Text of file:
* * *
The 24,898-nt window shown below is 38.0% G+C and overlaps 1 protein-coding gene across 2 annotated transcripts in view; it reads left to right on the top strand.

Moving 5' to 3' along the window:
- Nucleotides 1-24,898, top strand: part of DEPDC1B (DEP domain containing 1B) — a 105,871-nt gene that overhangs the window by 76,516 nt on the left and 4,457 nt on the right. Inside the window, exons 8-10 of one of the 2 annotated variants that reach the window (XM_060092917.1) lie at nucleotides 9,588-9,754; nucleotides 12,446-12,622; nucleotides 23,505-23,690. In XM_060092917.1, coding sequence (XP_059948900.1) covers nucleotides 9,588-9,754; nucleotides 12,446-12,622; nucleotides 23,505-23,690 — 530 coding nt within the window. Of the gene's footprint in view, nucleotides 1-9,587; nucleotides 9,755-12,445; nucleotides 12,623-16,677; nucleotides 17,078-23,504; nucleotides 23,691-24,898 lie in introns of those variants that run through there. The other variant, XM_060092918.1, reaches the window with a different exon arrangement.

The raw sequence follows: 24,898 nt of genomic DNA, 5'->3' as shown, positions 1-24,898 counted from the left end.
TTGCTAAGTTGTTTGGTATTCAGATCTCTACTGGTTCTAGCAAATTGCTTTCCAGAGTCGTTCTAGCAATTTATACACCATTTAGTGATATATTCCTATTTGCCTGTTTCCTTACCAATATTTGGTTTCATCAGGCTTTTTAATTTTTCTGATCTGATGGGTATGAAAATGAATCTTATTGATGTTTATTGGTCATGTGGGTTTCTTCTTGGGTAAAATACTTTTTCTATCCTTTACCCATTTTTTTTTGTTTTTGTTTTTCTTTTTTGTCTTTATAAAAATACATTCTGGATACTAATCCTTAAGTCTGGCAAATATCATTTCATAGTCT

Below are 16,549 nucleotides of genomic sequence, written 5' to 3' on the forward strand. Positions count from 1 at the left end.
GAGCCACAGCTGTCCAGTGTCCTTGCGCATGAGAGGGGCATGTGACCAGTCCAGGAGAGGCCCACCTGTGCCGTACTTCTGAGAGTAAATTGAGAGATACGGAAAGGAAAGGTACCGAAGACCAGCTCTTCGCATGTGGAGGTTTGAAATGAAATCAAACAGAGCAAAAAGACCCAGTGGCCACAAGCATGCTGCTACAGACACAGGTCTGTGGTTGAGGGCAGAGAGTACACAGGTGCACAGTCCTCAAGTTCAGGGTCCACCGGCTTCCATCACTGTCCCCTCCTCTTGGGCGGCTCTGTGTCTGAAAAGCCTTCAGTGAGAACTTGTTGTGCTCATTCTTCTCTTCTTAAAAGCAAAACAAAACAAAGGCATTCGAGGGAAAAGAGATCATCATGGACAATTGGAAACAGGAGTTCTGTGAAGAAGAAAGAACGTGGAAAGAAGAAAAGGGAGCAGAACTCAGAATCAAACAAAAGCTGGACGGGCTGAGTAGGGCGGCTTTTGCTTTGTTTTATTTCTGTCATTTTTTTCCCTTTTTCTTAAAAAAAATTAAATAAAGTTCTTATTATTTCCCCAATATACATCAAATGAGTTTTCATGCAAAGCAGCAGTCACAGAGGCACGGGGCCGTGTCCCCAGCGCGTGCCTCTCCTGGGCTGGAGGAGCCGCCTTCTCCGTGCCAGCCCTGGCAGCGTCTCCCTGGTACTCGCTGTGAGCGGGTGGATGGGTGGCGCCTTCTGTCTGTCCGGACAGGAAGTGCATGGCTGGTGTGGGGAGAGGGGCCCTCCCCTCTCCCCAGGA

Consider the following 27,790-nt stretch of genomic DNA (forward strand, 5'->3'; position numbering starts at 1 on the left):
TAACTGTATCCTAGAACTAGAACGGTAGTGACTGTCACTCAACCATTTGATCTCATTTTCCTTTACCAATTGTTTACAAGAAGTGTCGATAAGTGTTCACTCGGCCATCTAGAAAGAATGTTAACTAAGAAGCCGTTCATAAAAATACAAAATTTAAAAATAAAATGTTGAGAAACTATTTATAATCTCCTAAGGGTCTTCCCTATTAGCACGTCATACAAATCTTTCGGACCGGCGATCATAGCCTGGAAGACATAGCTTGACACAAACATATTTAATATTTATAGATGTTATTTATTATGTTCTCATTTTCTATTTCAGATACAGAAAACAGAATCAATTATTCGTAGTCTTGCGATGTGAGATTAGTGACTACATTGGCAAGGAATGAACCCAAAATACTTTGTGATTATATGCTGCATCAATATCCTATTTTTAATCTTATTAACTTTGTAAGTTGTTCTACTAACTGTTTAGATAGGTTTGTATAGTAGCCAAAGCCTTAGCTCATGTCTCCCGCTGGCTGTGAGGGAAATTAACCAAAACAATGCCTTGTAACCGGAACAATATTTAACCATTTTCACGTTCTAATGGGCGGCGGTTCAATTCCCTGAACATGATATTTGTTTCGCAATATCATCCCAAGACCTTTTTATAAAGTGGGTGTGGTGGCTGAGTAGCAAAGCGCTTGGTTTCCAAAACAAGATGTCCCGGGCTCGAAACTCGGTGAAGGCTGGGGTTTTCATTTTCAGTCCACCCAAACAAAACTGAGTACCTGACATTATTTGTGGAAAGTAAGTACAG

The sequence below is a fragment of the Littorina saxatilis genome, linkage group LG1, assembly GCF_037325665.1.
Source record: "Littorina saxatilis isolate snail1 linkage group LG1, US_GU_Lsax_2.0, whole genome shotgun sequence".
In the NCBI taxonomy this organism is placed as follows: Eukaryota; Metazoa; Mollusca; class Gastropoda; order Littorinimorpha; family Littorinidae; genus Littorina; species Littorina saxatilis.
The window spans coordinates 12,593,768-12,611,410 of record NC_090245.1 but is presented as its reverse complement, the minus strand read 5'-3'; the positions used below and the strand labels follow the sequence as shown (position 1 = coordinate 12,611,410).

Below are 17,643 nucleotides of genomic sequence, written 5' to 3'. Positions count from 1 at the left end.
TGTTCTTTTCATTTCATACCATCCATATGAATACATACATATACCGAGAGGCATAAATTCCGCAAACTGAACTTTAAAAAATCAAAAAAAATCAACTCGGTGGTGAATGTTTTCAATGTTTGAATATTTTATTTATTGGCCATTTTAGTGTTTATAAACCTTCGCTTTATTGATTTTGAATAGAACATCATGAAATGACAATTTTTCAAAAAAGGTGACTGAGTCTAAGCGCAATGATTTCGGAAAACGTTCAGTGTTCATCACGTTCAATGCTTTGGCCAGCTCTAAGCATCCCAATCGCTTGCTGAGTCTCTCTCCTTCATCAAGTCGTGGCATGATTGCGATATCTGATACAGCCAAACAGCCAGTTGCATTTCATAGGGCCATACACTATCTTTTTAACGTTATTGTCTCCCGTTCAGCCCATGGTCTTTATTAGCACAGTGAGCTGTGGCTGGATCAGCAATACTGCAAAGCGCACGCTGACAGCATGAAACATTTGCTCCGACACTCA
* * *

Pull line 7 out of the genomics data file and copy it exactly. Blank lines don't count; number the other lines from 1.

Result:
GAGCCACAGCTGTCCAGTGTCCTTGCGCATGAGAGGGGCATGTGACCAGTCCAGGAGAGGCCCACCTGTGCCGTACTTCTGAGAGTAAATTGAGAGATACGGAAAGGAAAGGTACCGAAGACCAGCTCTTCGCATGTGGAGGTTTGAAATGAAATCAAACAGAGCAAAAAGACCCAGTGGCCACAAGCATGCTGCTACAGACACAGGTCTGTGGTTGAGGGCAGAGAGTACACAGGTGCACAGTCCTCAAGTTCAGGGTCCACCGGCTTCCATCACTGTCCCCTCCTCTTGGGCGGCTCTGTGTCTGAAAAGCCTTCAGTGAGAACTTGTTGTGCTCATTCTTCTCTTCTTAAAAGCAAAACAAAACAAAGGCATTCGAGGGAAAAGAGATCATCATGGACAATTGGAAACAGGAGTTCTGTGAAGAAGAAAGAACGTGGAAAGAAGAAAAGGGAGCAGAACTCAGAATCAAACAAAAGCTGGACGGGCTGAGTAGGGCGGCTTTTGCTTTGTTTTATTTCTGTCATTTTTTTCCCTTTTTCTTAAAAAAAATTAAATAAAGTTCTTATTATTTCCCCAATATACATCAAATGAGTTTTCATGCAAAGCAGCAGTCACAGAGGCACGGGGCCGTGTCCCCAGCGCGTGCCTCTCCTGGGCTGGAGGAGCCGCCTTCTCCGTGCCAGCCCTGGCAGCGTCTCCCTGGTACTCGCTGTGAGCGGGTGGATGGGTGGCGCCTTCTGTCTGTCCGGACAGGAAGTGCATGGCTGGTGTGGGGAGAGGGGCCCTCCCCTCTCCCCAGGA